Diana Scherer's invention that makes roots grow at will
At a time when the production of textiles consists of a bunch of complex processes for the transformation of various raw materials, including fibers and even petroleum products, one woman has come up with a promising way to create the textiles of the future – from natural products. Nature is the ultimate designer, but Diana Scherer is figuring out how to weave nature’s art into the textiles of the future in her Interwoven project.
In 2017, she developed a process that allows the roots of oats and wheat to grow like lace. Namely: cereals are extremely useful, but not only because they are perfect food, they can also provide our clothing, according to their creator.
Scherer has loved to draw and create things with her hands since she was little. As a teenager, she fell in love with fashion, fabrics and patterns, and when she was 20, she worked briefly in a London fashion company. The German then studied fine art in Amsterdam, jumping from painting to photography and graphic design. Until she looked into what has been hiding beneath the earth.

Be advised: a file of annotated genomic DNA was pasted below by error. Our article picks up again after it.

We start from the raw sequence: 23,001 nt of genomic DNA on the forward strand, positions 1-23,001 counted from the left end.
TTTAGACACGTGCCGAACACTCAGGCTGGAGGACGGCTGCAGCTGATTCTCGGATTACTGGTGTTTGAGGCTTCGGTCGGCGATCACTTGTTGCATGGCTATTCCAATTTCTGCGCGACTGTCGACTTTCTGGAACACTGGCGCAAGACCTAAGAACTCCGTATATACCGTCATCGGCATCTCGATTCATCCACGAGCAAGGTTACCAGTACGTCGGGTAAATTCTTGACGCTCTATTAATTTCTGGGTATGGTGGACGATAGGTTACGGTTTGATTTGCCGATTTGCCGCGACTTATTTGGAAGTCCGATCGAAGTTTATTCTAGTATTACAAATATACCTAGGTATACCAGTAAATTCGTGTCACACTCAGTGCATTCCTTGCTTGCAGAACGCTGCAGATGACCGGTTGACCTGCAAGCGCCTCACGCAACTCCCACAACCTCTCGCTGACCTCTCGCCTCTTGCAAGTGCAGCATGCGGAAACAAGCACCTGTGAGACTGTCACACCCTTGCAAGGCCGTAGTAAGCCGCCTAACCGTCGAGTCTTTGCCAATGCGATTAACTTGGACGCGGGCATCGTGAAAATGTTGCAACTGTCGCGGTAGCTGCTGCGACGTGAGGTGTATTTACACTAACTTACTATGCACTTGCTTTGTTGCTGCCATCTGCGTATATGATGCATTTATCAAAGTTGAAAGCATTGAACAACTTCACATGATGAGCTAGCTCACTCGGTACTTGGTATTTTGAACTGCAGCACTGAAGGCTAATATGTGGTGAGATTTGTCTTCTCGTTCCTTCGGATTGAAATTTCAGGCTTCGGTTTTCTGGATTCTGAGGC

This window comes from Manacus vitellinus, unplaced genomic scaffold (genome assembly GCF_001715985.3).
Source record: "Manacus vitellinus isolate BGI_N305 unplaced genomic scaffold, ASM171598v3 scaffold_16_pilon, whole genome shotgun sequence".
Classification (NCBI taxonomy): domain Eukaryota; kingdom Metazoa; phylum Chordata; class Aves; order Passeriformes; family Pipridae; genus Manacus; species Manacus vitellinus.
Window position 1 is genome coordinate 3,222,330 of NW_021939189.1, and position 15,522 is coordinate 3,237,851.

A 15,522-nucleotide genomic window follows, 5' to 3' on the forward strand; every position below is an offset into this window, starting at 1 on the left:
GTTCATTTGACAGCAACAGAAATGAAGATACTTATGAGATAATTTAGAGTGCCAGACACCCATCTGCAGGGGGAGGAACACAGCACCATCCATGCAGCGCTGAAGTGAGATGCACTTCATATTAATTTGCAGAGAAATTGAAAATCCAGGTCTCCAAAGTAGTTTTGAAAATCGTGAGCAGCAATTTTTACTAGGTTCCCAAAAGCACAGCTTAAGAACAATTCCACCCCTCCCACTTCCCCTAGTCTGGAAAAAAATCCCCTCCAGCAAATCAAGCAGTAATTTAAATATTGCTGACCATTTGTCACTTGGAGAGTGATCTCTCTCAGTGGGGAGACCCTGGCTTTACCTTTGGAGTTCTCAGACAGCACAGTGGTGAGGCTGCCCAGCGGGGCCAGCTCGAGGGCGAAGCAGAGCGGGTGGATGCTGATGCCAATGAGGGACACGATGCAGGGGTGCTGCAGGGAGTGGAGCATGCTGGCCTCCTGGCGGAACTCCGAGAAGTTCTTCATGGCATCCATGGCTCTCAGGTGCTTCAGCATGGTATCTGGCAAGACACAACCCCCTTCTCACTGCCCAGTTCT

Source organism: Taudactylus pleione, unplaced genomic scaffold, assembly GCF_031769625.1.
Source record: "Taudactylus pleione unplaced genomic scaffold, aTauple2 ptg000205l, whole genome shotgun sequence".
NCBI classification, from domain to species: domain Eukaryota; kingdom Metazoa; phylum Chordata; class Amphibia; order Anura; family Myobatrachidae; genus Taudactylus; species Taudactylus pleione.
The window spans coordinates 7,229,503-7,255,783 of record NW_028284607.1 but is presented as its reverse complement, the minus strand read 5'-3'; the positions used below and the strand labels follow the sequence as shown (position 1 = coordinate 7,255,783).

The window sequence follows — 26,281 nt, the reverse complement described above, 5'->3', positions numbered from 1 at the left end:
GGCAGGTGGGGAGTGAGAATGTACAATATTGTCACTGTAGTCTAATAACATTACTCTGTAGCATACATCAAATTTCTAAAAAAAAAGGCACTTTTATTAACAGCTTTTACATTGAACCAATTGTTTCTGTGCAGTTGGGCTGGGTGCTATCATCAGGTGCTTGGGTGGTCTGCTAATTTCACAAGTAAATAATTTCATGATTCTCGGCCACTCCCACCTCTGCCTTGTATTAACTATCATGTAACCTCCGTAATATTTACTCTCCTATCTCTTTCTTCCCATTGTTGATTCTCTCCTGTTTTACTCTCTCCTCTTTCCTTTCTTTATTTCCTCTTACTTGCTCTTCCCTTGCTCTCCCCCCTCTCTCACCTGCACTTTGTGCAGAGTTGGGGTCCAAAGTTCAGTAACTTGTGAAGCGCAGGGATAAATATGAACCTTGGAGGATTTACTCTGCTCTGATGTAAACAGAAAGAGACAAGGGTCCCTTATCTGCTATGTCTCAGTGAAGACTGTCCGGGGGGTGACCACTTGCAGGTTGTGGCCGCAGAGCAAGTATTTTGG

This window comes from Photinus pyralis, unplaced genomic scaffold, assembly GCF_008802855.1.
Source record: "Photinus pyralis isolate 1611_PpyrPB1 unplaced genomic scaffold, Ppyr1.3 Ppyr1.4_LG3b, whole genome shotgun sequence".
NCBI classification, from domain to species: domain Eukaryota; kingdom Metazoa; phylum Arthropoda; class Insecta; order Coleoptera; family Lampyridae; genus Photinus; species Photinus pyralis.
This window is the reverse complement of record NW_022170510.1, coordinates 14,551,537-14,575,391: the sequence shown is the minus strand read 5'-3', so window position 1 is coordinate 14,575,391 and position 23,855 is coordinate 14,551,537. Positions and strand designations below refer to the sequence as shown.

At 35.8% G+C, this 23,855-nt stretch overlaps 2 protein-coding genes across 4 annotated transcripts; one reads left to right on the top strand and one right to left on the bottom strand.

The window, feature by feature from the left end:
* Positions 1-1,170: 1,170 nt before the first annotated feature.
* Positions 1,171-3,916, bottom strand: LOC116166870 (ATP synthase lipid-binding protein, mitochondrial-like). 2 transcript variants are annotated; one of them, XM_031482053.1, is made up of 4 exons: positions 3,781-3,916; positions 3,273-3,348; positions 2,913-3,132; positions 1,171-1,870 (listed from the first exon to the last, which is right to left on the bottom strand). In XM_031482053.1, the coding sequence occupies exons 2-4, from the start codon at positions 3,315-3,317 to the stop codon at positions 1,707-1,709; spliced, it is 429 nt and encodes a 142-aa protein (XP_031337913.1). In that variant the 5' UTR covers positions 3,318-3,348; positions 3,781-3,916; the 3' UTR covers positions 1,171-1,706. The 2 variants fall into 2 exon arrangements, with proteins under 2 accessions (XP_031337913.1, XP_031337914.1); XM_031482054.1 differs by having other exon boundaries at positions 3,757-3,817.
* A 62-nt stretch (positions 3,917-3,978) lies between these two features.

Sustainable fashion future
She notices that the roots of each plant look completely different, but they all resemble yarn. She places special shapes in the soil, they “guide” the growth of the root systems of the oats she has planted and they become complex geometric shapes – just like lace. Diana Scherer practically causes the roots to grow into bizarre structures, creating 3D textiles. And she knows exactly what the cloth will look like when it develops. Then she just digs it up and uses it for sewing.
The artist is actually developing an underground fabric weaving system. When she first shared her idea with scientists at Radboud University in the Netherlands, they were enthusiastic but skeptical that it would work. They let her try their equipment anyway, and a year later they’re happy because Scherer’s idea is a success.
If you decide to make your wedding dress from vegetable lace, it will look like it was made with a magic wand, but you should know that it will have a short life. However, taking into account that it does not require large costs to create the fabric, nor to recycle it, it is clear that Scherer’s idea has a great future and a sustainable fashion future.
Here is a visual of Diana Scherer’s project in development.